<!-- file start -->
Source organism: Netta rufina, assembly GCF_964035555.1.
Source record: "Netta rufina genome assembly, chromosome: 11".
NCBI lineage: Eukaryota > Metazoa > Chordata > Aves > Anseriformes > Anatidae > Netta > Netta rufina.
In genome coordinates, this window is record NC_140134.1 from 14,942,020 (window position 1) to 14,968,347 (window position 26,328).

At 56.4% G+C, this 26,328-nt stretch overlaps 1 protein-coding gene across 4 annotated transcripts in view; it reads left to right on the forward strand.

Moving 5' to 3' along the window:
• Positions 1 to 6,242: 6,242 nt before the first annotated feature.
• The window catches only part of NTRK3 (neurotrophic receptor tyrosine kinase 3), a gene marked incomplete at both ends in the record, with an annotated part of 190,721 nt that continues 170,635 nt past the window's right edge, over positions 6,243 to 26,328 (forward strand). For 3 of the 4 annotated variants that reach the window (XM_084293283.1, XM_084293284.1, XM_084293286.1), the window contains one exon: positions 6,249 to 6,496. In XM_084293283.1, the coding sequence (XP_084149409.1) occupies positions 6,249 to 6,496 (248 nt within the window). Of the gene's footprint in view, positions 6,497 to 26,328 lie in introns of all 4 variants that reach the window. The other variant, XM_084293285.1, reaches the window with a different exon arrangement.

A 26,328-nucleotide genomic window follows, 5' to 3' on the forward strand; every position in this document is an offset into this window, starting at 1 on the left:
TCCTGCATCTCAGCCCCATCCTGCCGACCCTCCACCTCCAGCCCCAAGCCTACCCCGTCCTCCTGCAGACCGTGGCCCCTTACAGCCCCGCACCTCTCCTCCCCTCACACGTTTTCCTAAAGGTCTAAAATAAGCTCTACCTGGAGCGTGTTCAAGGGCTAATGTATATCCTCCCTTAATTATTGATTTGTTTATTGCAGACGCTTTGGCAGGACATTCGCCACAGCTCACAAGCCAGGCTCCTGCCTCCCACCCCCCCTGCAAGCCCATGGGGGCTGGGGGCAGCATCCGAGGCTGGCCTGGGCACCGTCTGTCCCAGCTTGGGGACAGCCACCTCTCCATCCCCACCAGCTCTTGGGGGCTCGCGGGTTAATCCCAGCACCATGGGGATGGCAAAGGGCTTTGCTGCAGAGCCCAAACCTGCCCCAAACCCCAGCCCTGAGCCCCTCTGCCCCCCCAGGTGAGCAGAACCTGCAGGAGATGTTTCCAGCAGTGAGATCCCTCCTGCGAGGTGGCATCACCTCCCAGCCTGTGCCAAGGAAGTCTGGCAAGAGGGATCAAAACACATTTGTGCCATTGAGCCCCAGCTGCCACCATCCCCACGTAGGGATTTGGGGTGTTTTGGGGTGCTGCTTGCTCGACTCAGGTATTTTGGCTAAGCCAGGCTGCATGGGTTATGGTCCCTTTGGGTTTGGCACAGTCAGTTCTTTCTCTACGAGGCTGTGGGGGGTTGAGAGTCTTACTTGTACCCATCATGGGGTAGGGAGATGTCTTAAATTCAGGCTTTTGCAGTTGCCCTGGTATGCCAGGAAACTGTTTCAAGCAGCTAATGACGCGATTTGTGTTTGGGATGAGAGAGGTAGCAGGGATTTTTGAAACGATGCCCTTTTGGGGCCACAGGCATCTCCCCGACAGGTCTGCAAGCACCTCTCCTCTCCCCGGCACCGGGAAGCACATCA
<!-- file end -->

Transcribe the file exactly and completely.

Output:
Source organism: Netta rufina, assembly GCF_964035555.1.
Source record: "Netta rufina genome assembly, chromosome: 11".
NCBI lineage: Eukaryota > Metazoa > Chordata > Aves > Anseriformes > Anatidae > Netta > Netta rufina.
In genome coordinates, this window is record NC_140134.1 from 14,942,020 (window position 1) to 14,968,347 (window position 26,328).

At 56.4% G+C, this 26,328-nt stretch overlaps 1 protein-coding gene across 4 annotated transcripts in view; it reads left to right on the forward strand.

Moving 5' to 3' along the window:
• Positions 1 to 6,242: 6,242 nt before the first annotated feature.
• The window catches only part of NTRK3 (neurotrophic receptor tyrosine kinase 3), a gene marked incomplete at both ends in the record, with an annotated part of 190,721 nt that continues 170,635 nt past the window's right edge, over positions 6,243 to 26,328 (forward strand). For 3 of the 4 annotated variants that reach the window (XM_084293283.1, XM_084293284.1, XM_084293286.1), the window contains one exon: positions 6,249 to 6,496. In XM_084293283.1, the coding sequence (XP_084149409.1) occupies positions 6,249 to 6,496 (248 nt within the window). Of the gene's footprint in view, positions 6,497 to 26,328 lie in introns of all 4 variants that reach the window. The other variant, XM_084293285.1, reaches the window with a different exon arrangement.

A 26,328-nucleotide genomic window follows, 5' to 3' on the forward strand; every position in this document is an offset into this window, starting at 1 on the left:
TCCTGCATCTCAGCCCCATCCTGCCGACCCTCCACCTCCAGCCCCAAGCCTACCCCGTCCTCCTGCAGACCGTGGCCCCTTACAGCCCCGCACCTCTCCTCCCCTCACACGTTTTCCTAAAGGTCTAAAATAAGCTCTACCTGGAGCGTGTTCAAGGGCTAATGTATATCCTCCCTTAATTATTGATTTGTTTATTGCAGACGCTTTGGCAGGACATTCGCCACAGCTCACAAGCCAGGCTCCTGCCTCCCACCCCCCCTGCAAGCCCATGGGGGCTGGGGGCAGCATCCGAGGCTGGCCTGGGCACCGTCTGTCCCAGCTTGGGGACAGCCACCTCTCCATCCCCACCAGCTCTTGGGGGCTCGCGGGTTAATCCCAGCACCATGGGGATGGCAAAGGGCTTTGCTGCAGAGCCCAAACCTGCCCCAAACCCCAGCCCTGAGCCCCTCTGCCCCCCCAGGTGAGCAGAACCTGCAGGAGATGTTTCCAGCAGTGAGATCCCTCCTGCGAGGTGGCATCACCTCCCAGCCTGTGCCAAGGAAGTCTGGCAAGAGGGATCAAAACACATTTGTGCCATTGAGCCCCAGCTGCCACCATCCCCACGTAGGGATTTGGGGTGTTTTGGGGTGCTGCTTGCTCGACTCAGGTATTTTGGCTAAGCCAGGCTGCATGGGTTATGGTCCCTTTGGGTTTGGCACAGTCAGTTCTTTCTCTACGAGGCTGTGGGGGGTTGAGAGTCTTACTTGTACCCATCATGGGGTAGGGAGATGTCTTAAATTCAGGCTTTTGCAGTTGCCCTGGTATGCCAGGAAACTGTTTCAAGCAGCTAATGACGCGATTTGTGTTTGGGATGAGAGAGGTAGCAGGGATTTTTGAAACGATGCCCTTTTGGGGCCACAGGCATCTCCCCGACAGGTCTGCAAGCACCTCTCCTCTCCCCGGCACCGGGAAGCACATCA